Those who seek answers regarding the sudden death of a young Hesquiaht mother after a night in police custody will have to wait beyond this summer.
A coroner’s inquest into the death of Jocelyn George that was scheduled to begin July 6 at the Port Alberni Courthouse has been postponed due to provincial measures to control the spread of COVID-19. British Columbia’s active coronavirus cases have declined to under 300 after a peak of 750 on April 26, but preventative measures remain in place across the province, including prohibiting gatherings of 50 or more people.
“The BC Coroners Service will arrange to reschedule the inquest once all COVID-19 public health measures are no longer required,” reads a statement from the BC Coroner’s Service issued today.
George died on June 24, 2016 in a Victoria hospital when she suffered a cardiac arrest due to drug toxicity levels. She was airlifted to Victoria after being detained overnight by RCMP in Port Alberni. The 18 year old was arrested the day before for public intoxication, then released, but was taken back into custody after a relative concerned for her safety contacted police.
These details were released in early 2018 by the Independent Investigations Office of B.C., a police oversight agency. The IIO found no grounds to bring charges against police who held George overnight, but concerns of neglect that led to her death remain with family members and others.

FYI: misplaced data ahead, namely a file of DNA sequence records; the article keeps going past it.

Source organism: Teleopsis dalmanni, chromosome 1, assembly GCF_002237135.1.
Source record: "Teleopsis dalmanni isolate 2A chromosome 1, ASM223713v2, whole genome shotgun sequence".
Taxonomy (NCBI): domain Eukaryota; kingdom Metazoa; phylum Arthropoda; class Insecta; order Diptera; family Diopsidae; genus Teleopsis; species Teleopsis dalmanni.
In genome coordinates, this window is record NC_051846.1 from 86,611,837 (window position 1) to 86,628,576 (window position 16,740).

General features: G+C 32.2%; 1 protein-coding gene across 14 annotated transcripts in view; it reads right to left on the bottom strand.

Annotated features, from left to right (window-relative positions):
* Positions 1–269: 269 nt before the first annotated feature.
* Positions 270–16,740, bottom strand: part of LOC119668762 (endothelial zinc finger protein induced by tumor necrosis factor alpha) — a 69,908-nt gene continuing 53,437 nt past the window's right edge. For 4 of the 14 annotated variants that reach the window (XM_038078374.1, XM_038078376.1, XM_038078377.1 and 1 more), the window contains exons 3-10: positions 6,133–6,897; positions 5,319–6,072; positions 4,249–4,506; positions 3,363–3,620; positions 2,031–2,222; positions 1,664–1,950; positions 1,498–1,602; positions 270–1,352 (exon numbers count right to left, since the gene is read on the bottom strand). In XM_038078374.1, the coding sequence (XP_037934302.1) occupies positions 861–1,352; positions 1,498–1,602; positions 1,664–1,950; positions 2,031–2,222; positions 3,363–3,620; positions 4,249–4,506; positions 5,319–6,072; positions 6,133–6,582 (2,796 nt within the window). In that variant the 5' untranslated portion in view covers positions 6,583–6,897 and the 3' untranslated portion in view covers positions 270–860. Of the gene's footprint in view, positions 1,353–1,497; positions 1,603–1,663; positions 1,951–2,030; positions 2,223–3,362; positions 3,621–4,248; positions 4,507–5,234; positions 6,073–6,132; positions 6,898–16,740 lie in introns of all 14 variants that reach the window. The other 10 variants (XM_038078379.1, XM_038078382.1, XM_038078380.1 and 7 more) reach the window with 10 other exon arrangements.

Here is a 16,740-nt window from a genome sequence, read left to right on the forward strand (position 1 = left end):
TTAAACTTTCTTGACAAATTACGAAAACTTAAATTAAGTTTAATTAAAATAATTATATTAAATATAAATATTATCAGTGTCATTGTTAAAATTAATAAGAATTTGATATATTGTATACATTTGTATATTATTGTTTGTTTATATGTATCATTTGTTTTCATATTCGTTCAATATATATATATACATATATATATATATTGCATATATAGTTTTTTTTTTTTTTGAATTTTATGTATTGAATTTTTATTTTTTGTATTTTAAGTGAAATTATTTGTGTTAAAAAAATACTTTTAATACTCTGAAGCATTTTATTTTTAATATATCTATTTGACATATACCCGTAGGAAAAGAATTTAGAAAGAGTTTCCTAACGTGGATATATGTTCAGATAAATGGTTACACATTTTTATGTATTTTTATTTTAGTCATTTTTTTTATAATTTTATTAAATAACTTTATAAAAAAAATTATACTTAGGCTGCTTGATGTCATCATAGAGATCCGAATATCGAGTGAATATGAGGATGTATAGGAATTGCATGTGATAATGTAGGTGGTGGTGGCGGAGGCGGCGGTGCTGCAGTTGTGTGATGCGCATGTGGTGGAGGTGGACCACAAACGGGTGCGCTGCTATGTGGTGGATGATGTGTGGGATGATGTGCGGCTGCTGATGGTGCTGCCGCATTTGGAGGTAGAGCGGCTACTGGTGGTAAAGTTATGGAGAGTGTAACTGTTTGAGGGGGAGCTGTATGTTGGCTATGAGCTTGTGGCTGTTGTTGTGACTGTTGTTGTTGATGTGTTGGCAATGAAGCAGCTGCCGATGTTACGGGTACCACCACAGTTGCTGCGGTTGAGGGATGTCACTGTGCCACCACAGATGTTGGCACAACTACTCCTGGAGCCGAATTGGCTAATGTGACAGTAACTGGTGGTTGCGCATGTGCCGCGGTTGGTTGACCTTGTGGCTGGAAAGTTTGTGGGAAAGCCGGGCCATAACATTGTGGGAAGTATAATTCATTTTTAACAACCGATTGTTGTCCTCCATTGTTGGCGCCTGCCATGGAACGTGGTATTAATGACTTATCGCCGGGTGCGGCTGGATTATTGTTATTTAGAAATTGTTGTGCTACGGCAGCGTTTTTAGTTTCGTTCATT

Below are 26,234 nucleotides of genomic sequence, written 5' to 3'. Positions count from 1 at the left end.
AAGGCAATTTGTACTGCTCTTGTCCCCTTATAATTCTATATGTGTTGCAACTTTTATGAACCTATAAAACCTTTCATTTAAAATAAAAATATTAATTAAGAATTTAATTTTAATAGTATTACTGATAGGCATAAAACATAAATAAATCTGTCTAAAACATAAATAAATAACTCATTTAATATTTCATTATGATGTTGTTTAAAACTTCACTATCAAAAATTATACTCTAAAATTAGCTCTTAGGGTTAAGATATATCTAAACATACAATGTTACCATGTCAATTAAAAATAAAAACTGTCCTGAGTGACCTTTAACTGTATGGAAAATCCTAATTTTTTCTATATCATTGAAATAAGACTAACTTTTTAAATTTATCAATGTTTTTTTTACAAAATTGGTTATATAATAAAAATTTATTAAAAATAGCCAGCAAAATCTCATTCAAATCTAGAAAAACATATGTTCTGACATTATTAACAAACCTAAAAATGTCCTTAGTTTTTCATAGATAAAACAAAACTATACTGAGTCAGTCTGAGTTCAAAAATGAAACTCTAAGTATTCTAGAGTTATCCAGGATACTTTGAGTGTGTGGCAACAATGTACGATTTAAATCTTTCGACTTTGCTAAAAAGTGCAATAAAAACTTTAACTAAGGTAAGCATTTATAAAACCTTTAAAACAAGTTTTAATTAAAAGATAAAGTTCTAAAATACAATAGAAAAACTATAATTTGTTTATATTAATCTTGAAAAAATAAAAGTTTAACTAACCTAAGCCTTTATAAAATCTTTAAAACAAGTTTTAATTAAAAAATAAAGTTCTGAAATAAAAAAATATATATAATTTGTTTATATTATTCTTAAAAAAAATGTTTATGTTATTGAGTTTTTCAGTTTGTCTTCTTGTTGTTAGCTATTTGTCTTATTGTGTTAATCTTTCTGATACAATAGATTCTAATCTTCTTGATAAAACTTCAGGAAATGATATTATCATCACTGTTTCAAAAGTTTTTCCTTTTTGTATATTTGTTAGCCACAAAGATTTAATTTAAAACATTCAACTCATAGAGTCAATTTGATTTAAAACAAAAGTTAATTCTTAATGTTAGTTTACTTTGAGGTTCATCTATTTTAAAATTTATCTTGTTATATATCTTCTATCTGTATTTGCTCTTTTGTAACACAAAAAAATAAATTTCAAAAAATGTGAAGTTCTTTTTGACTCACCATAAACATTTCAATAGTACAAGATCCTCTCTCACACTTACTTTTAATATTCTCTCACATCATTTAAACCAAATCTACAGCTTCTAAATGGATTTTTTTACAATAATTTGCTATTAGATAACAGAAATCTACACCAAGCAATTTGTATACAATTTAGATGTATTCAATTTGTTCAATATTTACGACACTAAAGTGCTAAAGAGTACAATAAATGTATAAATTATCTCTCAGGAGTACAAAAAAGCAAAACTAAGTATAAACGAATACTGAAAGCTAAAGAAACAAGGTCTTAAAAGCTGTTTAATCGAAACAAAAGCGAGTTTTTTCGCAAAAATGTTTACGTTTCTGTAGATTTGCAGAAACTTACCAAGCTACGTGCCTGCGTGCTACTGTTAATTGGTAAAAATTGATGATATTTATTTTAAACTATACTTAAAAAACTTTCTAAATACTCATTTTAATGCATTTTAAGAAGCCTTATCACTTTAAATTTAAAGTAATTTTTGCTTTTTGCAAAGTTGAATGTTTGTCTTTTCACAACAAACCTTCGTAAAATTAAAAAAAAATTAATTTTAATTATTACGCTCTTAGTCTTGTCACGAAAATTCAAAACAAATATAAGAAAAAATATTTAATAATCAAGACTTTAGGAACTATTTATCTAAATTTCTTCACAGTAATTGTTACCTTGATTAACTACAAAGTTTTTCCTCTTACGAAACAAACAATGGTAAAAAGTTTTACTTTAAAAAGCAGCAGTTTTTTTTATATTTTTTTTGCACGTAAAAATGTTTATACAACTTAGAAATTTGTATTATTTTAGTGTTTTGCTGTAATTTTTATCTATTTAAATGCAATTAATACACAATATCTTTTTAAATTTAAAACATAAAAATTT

“The details outlined in this report underscore an urgent need for the RCMP to re-evaluate their internal policies regarding the monitoring of persons in custody who are deemed intoxicated,” stated the Nuu-chah-nulth Tribal Council in a media release issued in response to the Independent Investigations Office report. “This is not the first Nuu-chah-nulth or Indigenous person to die in the custody of the RCMP. This report has not only failed to bring closure to the family of Jocelyn George who have been left with unanswered questions but has highlighted a reoccurring issue present in many Indigenous communities across Canada – the unfair and unbalanced treatment of our people by police.”
Coroner’s inquests are mandatory following the death of someone while in police custody. When it is eventually held, the inquest will be heard by a coroner and a five-to-seven-member jury, who would hear from witnesses to determine the facts that led up to George’s death. A coroner’s inquest can make recommendations to prevent future tragedies under similar circumstances. The process produces a verdict with a classification of the death, but does not determine who is at fault for the passing.
While some of B.C.’s court operations resumed May 13, any jury selection for trials is cancelled until Sept. 7.